My father passed away on January 7, 2011 at the age of 78. There are many memories, both good and not so good, as there are with all families. My best memories of my father usually revolved around fishing. It was our favorite pastime, but it also helped lead to my love of photography.
My father was a printer by trade, but also an amateur photographer. I remember going to his print shop on the weekends where I would be paid 5 cents for every phone call I answered. I always loved going down to the darkroom. The smell of fixer… watching an image come up on either litho film or as a print. And the day always ended with a nice lunch and either watching him shoot pool at the pool hall down the street (on Main Street in Passaic, NJ) or playing pinochle at Hogan's bar across the street. In these days of political correctness and how you should raise your children this would be frowned upon, but I think it just showed me another slice of life, neither right nor wrong… just different.
After we moved from Orange, NJ to the country (a.k.a. Pompton Lakes, NJ) in 1971 fishing became a big part of our lives. We lived across the street from the lake (where I am writing this from right now) where I could fish in the morning before school, after school, and later at night, without having to travel very far. Spring, Summer and Fall trips to Thousand Islands, Ontario, Canada were very exciting to a young boy, as well. Being outdoors for this activity had a profound influence on how I viewed the world around me. I loved being outdoors. Photography became a way to capture and preserve my times outside.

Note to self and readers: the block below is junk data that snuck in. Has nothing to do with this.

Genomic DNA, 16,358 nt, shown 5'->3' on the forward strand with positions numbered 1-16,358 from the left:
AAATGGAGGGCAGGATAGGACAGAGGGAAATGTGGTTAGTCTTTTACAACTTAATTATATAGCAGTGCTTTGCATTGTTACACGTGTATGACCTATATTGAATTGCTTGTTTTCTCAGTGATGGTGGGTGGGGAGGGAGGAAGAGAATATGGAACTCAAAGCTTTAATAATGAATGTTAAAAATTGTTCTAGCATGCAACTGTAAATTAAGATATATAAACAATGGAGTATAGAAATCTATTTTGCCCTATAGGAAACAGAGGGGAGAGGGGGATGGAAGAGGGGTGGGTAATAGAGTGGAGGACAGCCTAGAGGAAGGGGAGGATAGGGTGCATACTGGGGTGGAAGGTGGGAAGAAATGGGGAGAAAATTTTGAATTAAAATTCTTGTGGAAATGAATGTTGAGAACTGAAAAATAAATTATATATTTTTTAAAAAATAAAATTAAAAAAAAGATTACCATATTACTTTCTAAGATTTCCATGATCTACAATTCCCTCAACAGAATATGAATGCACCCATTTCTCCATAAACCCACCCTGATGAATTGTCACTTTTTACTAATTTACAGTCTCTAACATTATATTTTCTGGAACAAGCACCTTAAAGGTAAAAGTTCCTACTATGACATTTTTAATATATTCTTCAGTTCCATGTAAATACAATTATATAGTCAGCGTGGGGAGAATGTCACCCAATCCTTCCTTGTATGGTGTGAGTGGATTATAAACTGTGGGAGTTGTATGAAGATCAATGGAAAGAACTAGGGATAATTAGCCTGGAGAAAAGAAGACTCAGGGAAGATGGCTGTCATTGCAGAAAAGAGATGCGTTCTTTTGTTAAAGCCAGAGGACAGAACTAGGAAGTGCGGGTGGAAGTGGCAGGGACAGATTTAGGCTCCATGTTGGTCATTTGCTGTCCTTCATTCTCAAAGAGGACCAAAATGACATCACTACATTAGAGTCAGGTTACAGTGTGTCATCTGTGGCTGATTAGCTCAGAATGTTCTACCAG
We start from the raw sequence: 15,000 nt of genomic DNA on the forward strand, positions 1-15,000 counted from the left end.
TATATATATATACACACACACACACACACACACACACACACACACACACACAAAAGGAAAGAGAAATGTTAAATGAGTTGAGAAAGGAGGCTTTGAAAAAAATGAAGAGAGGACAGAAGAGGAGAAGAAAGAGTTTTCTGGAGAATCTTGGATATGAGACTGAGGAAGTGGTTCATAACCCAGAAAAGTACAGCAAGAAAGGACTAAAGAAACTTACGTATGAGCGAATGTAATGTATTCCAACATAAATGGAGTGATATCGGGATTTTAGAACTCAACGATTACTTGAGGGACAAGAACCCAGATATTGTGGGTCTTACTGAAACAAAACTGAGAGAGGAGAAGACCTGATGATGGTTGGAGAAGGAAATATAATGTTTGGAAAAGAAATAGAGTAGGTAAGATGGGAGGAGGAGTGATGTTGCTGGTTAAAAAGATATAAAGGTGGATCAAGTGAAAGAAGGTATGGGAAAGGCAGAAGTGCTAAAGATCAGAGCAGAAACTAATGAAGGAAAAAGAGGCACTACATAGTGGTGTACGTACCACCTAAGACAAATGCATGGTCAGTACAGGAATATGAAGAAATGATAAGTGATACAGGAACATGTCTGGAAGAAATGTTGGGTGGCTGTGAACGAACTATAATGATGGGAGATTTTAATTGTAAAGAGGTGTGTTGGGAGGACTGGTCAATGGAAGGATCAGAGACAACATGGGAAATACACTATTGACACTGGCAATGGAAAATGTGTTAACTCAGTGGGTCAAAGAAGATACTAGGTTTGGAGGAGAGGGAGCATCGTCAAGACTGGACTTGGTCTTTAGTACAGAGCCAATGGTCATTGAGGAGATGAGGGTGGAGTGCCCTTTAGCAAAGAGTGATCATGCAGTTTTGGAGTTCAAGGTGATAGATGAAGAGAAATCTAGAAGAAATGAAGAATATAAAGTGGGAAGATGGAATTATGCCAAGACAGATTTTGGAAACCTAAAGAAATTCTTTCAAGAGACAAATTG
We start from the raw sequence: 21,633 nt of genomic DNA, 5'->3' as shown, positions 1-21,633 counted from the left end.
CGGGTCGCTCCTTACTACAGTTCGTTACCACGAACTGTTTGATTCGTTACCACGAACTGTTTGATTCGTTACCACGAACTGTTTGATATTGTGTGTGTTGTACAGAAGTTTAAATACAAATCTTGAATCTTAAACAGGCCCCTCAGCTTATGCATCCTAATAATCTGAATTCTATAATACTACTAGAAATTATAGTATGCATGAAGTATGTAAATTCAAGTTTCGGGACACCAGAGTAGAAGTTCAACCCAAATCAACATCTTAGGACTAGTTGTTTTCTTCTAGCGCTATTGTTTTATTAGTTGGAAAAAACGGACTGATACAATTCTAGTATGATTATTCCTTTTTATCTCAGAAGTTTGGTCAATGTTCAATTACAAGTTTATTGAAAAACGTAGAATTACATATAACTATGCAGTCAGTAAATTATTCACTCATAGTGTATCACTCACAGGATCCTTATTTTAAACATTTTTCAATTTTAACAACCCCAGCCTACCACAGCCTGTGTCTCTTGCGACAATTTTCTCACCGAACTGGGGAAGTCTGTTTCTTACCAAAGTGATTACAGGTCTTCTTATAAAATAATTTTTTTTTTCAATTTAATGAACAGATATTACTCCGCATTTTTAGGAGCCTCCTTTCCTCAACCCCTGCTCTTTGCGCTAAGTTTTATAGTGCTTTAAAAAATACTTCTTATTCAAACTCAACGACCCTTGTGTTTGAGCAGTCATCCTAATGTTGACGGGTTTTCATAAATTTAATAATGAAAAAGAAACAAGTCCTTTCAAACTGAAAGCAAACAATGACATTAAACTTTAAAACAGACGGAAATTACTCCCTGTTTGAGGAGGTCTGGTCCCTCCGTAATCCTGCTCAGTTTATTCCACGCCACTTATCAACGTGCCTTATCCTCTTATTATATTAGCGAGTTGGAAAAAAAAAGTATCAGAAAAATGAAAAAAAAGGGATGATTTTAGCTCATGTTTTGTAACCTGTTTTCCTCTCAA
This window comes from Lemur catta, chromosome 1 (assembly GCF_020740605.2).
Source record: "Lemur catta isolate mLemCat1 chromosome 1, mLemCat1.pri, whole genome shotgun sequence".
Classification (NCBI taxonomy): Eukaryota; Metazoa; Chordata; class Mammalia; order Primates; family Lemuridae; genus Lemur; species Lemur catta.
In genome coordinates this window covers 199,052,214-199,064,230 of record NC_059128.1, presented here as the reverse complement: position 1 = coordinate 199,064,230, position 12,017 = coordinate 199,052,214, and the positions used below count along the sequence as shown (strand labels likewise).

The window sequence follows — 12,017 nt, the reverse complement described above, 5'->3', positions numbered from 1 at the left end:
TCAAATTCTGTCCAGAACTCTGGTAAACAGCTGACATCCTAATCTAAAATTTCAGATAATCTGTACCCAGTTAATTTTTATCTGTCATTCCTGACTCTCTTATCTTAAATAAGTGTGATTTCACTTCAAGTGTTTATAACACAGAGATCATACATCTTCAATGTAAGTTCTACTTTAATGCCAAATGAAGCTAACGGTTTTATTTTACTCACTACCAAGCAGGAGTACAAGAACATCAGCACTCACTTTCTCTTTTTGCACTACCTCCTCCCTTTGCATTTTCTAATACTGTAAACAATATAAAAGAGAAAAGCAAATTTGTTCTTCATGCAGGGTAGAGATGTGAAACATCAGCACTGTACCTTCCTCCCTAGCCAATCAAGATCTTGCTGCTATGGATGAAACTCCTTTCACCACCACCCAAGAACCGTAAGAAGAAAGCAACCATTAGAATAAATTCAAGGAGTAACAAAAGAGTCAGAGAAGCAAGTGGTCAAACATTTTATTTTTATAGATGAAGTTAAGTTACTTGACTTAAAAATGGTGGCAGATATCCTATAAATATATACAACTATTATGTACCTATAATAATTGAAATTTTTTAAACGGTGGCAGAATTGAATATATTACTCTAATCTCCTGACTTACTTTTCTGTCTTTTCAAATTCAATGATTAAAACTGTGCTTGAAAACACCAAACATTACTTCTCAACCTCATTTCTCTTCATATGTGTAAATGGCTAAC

My father also introduced me to large format photography, lending me his Air Force issued Speed Graphic while in college. This led to my quest for photographic excellence, which, in my humble opinion, is best achieved with a big negative.
As I got older I needed to be more independent. This meant less time fishing, and being with my Dad, and more time for myself, and photographing. I guess this is the natural progression of things and shouldn't be analyzed too much. As a parent myself now, I can't imagine a life without my daughter, but I know the day will come, and I know how much it will hurt. But I have to let it happen. I hope that I did not hurt my father too much, but it was something I needed to do.
Anyway, I just wanted to say "Thanks, Dad, for the times we had. And thanks for letting me find my own way. I love you always, and I will miss you."
Richard Coda has been photographing since he was a teenager. In college he fell in love with images made with large format cameras. Starting with a 4x5" view camera, he soon moved up to an 8x10" camera and, most recently, has begun working with an 11x14" camera.
While he photographed landscapes early in his career, recently his work has focused on that which has been overlooked, forgotten, or looked at, but not seen. He finds compositions where others see the ordinary, or nothing at all. While concentrating on black and white for most of his career, Richard has found a new love for color, using color as the subject, while still retaining his classical aesthetic for form, line and tone.
Please visit his websites at www.rcodaphotography.com and www.pctype.com